House Bill 628 would prohibit new state building projects from seeking a Leadership in Energy and Environmental Design (LEED) certification as environmentally sustainable and energy efficient under standards set by the U.S. Green Building Council. (LEED certification is entirely voluntary; the Green Building Council does not have any regulatory authority.) An earlier post explains the North Carolina forest products industry concern about the Green Building Council’s LEED sustainability standard for wood.
House Bill 938 deals with wetlands and stream mitigation. The bill legislatively sets the mitigation value for isolated wetlands at 1/3 the value of wetlands adjacent to surface waters. The bill also establishes the mitigation value of intermittent streams at 1/3 the functional value of a perennial stream. The changes would reduce the amount of mitigation required by the state for development projects that impact isolated wetlands and intermittent streams.
House Bill 1011 is the new bill that changes appointments to a number of state boards and commissions, including the Environmental Management Commission (EMC) and the Coastal Resources Commission (CRC). The bill is a House replacement for Senate Bill 10 — the original board and commission reorganization bill — which crashed and burned when the House refused to adopt a negotiated compromise between House and Senate versions of the bill. Note: Senate Bill 402 (the budget bill) has similar EMC and CRC appointment language.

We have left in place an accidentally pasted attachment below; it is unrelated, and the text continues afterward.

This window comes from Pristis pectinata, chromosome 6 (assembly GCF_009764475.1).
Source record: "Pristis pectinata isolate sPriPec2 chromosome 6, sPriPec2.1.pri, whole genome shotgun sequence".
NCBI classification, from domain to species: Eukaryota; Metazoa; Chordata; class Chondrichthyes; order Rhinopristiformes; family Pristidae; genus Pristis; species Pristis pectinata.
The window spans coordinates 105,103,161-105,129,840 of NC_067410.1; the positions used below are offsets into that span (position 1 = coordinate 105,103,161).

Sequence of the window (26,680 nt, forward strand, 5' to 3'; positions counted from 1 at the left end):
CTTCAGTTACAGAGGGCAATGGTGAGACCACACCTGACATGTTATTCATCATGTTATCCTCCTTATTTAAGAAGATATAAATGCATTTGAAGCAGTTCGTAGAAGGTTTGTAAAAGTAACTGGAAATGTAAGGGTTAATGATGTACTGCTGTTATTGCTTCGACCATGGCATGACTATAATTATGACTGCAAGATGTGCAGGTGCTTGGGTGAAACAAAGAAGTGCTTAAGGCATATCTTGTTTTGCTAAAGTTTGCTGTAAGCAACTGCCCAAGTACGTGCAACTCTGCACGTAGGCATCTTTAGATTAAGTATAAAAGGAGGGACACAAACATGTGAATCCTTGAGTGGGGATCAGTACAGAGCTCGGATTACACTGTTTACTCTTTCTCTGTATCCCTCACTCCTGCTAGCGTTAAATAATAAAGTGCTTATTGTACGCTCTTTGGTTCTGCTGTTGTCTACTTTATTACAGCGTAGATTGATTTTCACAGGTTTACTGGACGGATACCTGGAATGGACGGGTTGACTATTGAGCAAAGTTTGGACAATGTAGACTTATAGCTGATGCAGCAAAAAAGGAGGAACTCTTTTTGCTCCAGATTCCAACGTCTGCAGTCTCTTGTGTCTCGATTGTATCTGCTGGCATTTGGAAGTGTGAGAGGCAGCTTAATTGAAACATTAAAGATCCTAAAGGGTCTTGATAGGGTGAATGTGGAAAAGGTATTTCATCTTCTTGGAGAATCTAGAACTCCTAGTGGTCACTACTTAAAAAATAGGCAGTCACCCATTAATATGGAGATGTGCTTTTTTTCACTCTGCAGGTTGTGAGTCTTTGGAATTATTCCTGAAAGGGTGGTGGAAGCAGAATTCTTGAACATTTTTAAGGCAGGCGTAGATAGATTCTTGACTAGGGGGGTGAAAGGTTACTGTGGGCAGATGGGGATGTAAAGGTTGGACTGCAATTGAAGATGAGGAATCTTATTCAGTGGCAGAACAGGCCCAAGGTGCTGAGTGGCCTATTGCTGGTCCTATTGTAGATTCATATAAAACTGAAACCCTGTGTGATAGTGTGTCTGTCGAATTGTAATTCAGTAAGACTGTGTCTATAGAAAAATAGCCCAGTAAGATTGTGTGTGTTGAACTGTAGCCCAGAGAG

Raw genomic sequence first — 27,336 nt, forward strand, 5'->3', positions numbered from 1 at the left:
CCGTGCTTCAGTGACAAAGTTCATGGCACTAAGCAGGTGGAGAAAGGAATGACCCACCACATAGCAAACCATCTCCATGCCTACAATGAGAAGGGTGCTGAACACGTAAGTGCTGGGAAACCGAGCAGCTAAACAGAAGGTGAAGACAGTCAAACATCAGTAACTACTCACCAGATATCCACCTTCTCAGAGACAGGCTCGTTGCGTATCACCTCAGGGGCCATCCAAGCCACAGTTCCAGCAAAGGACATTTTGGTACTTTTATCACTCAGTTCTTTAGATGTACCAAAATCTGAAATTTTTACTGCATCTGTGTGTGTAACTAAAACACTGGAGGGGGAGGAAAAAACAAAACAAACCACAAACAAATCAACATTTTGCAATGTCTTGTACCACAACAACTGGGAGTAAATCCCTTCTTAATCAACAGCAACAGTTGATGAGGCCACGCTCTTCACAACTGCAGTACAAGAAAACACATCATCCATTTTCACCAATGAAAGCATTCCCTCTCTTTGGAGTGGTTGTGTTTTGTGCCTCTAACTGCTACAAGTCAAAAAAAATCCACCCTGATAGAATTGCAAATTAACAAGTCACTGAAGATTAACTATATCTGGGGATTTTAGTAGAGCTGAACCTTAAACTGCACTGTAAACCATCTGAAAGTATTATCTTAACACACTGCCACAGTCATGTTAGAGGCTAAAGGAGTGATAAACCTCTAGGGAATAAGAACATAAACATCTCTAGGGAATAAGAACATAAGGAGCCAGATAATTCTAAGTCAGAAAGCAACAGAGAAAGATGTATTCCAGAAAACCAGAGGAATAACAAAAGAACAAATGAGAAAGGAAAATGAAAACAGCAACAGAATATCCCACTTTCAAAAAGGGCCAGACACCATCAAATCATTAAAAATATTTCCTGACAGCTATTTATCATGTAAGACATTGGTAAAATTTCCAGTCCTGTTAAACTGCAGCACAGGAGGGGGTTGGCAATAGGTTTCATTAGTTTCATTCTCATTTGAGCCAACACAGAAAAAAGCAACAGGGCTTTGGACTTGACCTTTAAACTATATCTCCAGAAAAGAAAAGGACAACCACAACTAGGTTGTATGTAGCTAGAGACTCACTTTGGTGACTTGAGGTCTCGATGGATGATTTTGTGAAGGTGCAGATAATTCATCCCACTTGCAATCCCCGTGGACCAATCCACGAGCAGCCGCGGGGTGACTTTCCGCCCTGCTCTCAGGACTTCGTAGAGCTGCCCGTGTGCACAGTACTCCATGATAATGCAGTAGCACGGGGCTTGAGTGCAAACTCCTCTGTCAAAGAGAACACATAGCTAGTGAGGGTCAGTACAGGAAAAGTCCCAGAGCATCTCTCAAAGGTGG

Senate Bill 76 makes a number of changes to the Mining and Energy Commission, the state Energy Policy Council and laws on oil and natural gas production. One of the most significant changes would allow certain types of wastewater from hydraulic fracturing to be injected into deep wells for disposal. State law has not allowed underground injection of any type of wastewater since the 1970s. See an earlier post for more background on underground injection of waste.
Senate Bill 112 ( Amend Environmental Laws 2013). The Senate bill contains some things not found in the House version including a section allowing material from land clearing and right of way maintenance to be taken off site and burned without an air quality permit.The current law requires a permit for open burning off-site unless the material is taken to a permitted air curtain burner.